Stepparent Adoptions: 3 Facts You Should Know

The bond between a stepparent and their stepchild can be just as important as the bond between biological parents and their children. Unfortunately, while society may recognize this bond, the law does not. This is why so many stepparents are now choosing to file for a stepparent adoption in order to ensure that both them and their stepchildren enjoy all of the legal rights that are given to biological parents. If you are considering a stepparent adoption, there are a few facts that you should know before moving forward with this process.

Both Biological Parents Must Provide Consent

Many blended families make the mistake of believing that as long as the child's custodial parent consents to the adoption, the absent parent will not be able to contest it. However, the law requires that both biological parents provide their consent in order for a stepparent adoption to be finalized. This is true even in cases where the absent parent has had no contact with the child for several years.

In the event that the absent parent will not provide their consent, you can attempt to have their parental rights involuntarily terminated. However, you will be charged with the task of proving to the court that revoking these rights is in the child's best interest independently from your adoption case. What this means is that even if you were not going to adopt the child, the child would be better off without the absent parent as part of their life. Meeting this burden of proof can be extremely difficult. Therefore, it is always best to consult an adoption attorney before attempting this feat.

The Child's Consent May Also Be Required

Depending upon the age of the child at the time the adoption is finalized, the child may also be required to provide their consent. In most states, the age at which consent will be required is twelve, however, it is always best to check with a local attorney in order to verify the age of consent in your area.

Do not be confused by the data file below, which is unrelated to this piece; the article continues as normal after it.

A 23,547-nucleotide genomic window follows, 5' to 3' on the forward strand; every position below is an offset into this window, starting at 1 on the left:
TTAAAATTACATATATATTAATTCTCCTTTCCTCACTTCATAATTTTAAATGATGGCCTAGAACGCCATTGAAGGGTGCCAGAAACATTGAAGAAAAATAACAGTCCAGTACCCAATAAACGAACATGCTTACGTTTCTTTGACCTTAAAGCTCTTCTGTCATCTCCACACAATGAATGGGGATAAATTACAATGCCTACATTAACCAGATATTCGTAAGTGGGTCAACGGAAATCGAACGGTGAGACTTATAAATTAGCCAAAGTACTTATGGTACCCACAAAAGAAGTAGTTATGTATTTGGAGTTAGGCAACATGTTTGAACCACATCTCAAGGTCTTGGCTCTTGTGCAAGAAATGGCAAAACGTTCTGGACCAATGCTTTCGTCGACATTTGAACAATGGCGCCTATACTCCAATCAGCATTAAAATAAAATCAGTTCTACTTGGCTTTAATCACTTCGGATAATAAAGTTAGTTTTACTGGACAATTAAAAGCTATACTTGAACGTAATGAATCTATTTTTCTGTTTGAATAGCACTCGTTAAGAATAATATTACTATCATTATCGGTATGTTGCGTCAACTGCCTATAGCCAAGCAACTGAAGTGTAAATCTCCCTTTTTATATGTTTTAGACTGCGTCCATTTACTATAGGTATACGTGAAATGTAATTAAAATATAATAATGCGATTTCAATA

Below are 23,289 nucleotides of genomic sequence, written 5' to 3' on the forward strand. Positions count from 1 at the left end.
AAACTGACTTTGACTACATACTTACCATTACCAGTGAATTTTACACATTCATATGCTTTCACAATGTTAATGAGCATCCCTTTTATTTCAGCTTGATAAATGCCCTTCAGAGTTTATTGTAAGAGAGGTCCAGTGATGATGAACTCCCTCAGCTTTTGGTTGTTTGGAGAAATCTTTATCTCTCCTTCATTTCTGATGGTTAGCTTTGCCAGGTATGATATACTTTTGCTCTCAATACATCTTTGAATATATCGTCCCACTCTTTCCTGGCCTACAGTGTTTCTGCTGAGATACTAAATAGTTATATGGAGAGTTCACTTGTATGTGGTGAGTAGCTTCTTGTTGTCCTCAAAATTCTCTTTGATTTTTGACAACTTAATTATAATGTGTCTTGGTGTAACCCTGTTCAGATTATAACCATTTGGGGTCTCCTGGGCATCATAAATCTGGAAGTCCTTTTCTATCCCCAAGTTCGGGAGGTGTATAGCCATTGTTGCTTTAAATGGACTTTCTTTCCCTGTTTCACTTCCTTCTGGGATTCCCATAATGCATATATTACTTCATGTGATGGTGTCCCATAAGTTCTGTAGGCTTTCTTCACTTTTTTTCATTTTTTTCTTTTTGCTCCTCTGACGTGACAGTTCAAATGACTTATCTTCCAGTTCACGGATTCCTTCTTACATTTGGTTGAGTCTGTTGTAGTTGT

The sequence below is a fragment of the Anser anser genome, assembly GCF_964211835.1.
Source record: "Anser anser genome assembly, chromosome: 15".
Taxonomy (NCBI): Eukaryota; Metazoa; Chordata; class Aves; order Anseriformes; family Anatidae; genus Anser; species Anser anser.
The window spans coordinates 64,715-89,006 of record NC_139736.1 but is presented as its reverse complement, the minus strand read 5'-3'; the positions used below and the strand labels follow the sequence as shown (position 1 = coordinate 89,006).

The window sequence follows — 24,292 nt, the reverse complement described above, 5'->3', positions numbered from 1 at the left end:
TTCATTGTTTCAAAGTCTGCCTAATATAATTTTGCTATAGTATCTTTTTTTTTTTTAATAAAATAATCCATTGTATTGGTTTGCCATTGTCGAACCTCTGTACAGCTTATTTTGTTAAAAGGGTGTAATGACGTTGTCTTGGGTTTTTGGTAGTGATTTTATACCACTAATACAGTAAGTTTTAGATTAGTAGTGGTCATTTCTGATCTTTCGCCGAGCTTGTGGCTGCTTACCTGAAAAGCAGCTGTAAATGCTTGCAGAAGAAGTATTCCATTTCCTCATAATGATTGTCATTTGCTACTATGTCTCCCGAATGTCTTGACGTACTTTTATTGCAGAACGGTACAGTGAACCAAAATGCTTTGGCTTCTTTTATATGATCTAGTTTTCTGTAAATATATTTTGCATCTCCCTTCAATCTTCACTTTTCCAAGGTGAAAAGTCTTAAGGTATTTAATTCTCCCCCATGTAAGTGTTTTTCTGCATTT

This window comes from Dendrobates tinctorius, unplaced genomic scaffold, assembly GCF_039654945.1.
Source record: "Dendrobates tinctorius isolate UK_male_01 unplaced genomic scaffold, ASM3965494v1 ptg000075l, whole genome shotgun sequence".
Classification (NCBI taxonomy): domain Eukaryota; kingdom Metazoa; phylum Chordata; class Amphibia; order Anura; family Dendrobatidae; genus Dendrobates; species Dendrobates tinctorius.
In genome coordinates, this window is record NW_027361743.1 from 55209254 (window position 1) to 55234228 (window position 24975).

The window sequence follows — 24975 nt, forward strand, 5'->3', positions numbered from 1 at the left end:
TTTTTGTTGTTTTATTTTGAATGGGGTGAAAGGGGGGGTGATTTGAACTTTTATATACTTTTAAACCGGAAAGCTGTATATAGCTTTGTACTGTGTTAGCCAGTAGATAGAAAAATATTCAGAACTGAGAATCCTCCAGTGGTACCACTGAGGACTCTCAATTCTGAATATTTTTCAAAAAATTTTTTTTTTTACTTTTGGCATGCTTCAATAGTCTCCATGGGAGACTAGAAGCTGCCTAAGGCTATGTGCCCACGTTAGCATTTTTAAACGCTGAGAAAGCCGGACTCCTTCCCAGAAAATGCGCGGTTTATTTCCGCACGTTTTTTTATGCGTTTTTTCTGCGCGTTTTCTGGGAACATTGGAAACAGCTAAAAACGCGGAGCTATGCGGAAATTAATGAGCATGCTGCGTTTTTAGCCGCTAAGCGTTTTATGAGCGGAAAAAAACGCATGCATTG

While obtaining the child's consent may only be required in some cases, the child's desire to be adopted can weigh heavily upon the judge's final decision in all cases. This is especially true in cases where the child informs the court that they do not wish to be adopted by their stepparent. Since the court's primary responsibility is the best interest of the child, any opposition from your stepchild could result in your adoption petition being denied.

You Will Be Required To Demonstrate Stability Independently From Your Spouse

Like all adoptions, stepparent adoptions will outlive a divorce. Consequently, the court must ensure that you are prepared to care for all of the child's needs, even if your marriage does not last forever. This is done by requiring you to demonstrate your financial, physical, and emotional stability to the court. In many cases, you will be required to undergo a physiological evaluation and present the court with proof of gainful employment. If your own stability is currently dependent upon the stability of your spouse, you may be required to rectify this situation before your adoption petition will be granted.

For more information about adoptions, contact A Child's Dream or a similar organization.


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